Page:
Recently I had an experience where I felt the need to challenge something a leader of a group was saying to the entire group. I believed I had said it in a respectful manner despite disagreeing with the premise the leader had just shared with the group. After an intense discussion a few days later I was shocked to realize the leader and a few of the other group members had taken what I said as a personal and aggressive attack. You don’t need all the details to know that this was a very difficult and emotionally charged situation and all I wanted to do was to not deal with it. I just wanted any conflict to disappear and for this to never have happened. But that is not reality and I was in the thick of it. For two weeks I could barely eat anything (a little thing about me- I am not one of those people that “forgets to eat” or “doesn’t feel like eating” so for me to not have an appetite means I was experiencing really big and really negative emotions!) and I had trouble sleeping because I was so bothered.
This is an actual picture of someone who is bothered, even though it’s not an actual picture of me:

Anyway, long story short, now I have gone through that situation and can look back on it, I can honestly say I am SO grateful for it. Even if it totally sucked for awhile. I learned so much about myself, about the group, about communication and conflict and too many things to list here. It was one of the most difficult experiences of my life but it was also one of the best growing experiences I’ve ever had. Months later I am still learning from it, and I am so grateful for so many of the things I would have never learned if I had not had that experience.

So, what’s the takeaway?

-I thought I was grateful, but I wasn’t as happy as I wanted to be.

-I decided to try being grateful on purpose.

-I realized I was not very grateful and actually quite arrogant.

-I lowered the bar for gratefulness, examine everything, every situation, (positive, negative, or neutral) for something that I could be truly grateful for.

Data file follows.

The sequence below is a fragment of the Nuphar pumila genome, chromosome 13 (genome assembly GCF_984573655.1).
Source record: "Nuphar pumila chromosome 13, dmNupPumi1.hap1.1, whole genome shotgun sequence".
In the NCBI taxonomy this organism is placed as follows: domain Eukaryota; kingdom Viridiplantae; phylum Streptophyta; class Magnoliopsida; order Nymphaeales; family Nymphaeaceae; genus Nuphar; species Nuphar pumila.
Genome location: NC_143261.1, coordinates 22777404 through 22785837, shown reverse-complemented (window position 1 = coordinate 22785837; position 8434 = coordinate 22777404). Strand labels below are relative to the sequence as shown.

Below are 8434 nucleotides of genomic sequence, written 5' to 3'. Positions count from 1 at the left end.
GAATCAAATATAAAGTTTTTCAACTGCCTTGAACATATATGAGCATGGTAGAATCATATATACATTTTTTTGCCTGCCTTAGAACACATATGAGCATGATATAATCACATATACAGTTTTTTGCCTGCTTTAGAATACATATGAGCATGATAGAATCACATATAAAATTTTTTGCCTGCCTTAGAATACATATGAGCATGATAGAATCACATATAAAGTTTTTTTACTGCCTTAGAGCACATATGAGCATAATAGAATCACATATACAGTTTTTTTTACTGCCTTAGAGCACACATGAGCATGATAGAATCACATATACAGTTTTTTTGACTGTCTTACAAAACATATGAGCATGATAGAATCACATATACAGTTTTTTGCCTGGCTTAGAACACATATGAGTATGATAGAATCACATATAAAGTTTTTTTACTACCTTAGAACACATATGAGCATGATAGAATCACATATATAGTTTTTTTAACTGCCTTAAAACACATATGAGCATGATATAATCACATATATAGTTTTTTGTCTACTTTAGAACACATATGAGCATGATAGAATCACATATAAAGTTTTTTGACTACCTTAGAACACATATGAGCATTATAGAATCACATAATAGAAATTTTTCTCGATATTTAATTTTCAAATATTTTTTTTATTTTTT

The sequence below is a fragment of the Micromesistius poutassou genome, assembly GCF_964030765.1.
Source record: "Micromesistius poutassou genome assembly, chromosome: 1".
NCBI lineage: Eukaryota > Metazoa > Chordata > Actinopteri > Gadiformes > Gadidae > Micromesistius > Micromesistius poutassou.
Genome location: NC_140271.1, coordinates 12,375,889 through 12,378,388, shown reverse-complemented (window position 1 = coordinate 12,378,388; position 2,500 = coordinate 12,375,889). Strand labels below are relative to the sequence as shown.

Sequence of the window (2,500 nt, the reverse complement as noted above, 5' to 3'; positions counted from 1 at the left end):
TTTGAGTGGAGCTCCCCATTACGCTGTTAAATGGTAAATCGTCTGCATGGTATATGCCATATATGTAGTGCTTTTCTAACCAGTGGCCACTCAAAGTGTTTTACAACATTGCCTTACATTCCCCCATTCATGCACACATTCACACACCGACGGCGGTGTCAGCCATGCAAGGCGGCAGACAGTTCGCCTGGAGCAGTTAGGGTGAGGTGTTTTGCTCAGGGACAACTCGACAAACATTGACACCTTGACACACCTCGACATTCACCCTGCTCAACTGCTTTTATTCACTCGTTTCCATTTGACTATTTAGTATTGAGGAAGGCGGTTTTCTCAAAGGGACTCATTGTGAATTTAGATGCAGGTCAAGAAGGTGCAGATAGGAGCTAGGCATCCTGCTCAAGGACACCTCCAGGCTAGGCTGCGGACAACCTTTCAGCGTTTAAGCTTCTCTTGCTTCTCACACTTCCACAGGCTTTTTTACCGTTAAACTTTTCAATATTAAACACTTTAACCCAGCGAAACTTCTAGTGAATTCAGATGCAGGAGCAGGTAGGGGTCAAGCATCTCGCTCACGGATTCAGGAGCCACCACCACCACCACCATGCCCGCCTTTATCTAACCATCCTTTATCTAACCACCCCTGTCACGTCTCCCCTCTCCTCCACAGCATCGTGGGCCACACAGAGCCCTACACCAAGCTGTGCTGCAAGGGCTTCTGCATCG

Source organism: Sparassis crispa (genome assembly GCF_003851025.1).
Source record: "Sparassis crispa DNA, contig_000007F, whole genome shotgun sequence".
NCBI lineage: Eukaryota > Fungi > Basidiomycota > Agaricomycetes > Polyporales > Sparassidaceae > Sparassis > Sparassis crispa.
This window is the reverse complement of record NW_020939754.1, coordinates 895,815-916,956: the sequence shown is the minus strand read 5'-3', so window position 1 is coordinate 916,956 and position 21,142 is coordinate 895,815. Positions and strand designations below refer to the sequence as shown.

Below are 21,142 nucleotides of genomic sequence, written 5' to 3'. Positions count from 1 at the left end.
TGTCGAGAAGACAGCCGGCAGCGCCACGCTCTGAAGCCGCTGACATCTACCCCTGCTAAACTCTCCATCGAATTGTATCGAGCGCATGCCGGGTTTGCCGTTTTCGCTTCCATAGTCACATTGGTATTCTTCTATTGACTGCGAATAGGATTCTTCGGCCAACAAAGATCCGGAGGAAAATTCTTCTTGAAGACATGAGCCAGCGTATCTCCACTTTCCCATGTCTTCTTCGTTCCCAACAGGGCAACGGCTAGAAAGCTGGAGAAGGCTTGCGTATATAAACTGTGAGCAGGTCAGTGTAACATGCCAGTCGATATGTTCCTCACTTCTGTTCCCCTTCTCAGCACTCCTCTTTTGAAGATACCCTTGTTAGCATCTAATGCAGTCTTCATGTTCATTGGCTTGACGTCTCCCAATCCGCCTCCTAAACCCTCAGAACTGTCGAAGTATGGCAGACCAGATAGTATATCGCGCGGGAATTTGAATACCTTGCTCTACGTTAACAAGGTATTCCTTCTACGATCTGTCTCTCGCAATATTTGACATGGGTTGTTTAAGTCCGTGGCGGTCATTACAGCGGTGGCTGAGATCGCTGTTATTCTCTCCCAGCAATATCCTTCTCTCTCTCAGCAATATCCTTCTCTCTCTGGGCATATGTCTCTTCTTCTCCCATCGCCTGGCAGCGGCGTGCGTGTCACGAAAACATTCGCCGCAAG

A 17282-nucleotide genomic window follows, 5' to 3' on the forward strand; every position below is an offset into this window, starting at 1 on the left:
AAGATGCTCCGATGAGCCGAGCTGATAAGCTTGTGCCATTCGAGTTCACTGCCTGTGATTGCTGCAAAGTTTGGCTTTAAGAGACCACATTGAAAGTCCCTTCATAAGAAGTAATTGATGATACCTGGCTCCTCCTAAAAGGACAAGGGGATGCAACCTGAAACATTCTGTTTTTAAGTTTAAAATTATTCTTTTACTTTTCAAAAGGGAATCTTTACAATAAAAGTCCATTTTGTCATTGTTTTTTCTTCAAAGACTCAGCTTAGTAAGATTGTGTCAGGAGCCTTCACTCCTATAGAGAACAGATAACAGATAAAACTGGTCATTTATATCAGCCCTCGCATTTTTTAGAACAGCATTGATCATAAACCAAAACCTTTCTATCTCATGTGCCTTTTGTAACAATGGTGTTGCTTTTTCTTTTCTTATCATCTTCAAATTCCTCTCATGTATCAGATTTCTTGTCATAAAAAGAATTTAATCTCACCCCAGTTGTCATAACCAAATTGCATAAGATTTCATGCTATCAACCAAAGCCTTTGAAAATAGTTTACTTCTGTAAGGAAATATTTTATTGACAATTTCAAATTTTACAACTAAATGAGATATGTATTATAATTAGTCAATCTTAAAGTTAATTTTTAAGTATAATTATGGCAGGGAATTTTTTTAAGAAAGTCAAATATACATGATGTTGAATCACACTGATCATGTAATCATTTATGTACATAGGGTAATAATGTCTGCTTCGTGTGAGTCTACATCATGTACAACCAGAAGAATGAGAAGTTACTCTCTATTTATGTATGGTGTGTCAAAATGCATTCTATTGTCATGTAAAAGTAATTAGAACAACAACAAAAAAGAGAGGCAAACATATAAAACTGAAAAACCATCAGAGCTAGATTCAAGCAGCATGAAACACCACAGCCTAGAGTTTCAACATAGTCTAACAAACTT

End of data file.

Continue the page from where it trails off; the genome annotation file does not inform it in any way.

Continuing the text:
-Because I am looking for opportunities to be grateful I now see them everywhere, finding beauty and opportunity in the “ordinary” things I previously deemed “not worthy” of my gratefulness.

-Additionally, the bulk of my gratitude no longer depends on the actions or intentions of anyone outside myself. If no one does anything extra for me to be thankful I still have days full of gratitude.

-I find I am both more happy and more humble, taking control of what I enjoy and enjoying so much more than ever before.

Consider this your official invitation to join the Gratefulness Challenge with me! Join me in listing 10 things you are truly grateful for every night. Nothing external in my life has changed (finances, free time, how easy things are, etc), but I am enjoying so much more of that same life. It is hard to have a bad day because even when something negative happens I am learning there is always something good for me waiting in the shadows of difficulty.

Let’s lower the bar for what lifts us up and raise the bar for what brings us down, together.


If you like what I’m cooking and want more follow me on Instagram @elisabethbojang